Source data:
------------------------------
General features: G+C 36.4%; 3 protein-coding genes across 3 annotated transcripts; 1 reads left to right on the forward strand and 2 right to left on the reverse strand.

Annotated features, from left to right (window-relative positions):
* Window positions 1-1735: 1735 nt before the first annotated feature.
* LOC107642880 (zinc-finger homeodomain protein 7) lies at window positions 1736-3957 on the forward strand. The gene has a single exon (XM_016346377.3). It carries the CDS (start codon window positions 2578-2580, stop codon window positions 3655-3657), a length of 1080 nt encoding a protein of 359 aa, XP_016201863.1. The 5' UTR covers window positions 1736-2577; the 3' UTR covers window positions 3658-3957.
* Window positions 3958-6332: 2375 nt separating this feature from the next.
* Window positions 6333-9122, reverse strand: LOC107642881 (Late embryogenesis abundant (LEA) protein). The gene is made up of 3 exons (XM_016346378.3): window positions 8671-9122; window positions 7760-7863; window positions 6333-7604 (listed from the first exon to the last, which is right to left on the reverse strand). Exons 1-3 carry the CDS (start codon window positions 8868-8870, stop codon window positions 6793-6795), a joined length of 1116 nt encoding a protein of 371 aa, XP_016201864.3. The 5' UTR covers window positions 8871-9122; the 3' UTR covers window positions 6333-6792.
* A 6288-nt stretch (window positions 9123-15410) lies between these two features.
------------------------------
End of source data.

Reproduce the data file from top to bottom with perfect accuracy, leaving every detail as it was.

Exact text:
General features: G+C 36.4%; 3 protein-coding genes across 3 annotated transcripts; 1 reads left to right on the forward strand and 2 right to left on the reverse strand.

Annotated features, from left to right (window-relative positions):
* Window positions 1-1735: 1735 nt before the first annotated feature.
* LOC107642880 (zinc-finger homeodomain protein 7) lies at window positions 1736-3957 on the forward strand. The gene has a single exon (XM_016346377.3). It carries the CDS (start codon window positions 2578-2580, stop codon window positions 3655-3657), a length of 1080 nt encoding a protein of 359 aa, XP_016201863.1. The 5' UTR covers window positions 1736-2577; the 3' UTR covers window positions 3658-3957.
* Window positions 3958-6332: 2375 nt separating this feature from the next.
* Window positions 6333-9122, reverse strand: LOC107642881 (Late embryogenesis abundant (LEA) protein). The gene is made up of 3 exons (XM_016346378.3): window positions 8671-9122; window positions 7760-7863; window positions 6333-7604 (listed from the first exon to the last, which is right to left on the reverse strand). Exons 1-3 carry the CDS (start codon window positions 8868-8870, stop codon window positions 6793-6795), a joined length of 1116 nt encoding a protein of 371 aa, XP_016201864.3. The 5' UTR covers window positions 8871-9122; the 3' UTR covers window positions 6333-6792.
* A 6288-nt stretch (window positions 9123-15410) lies between these two features.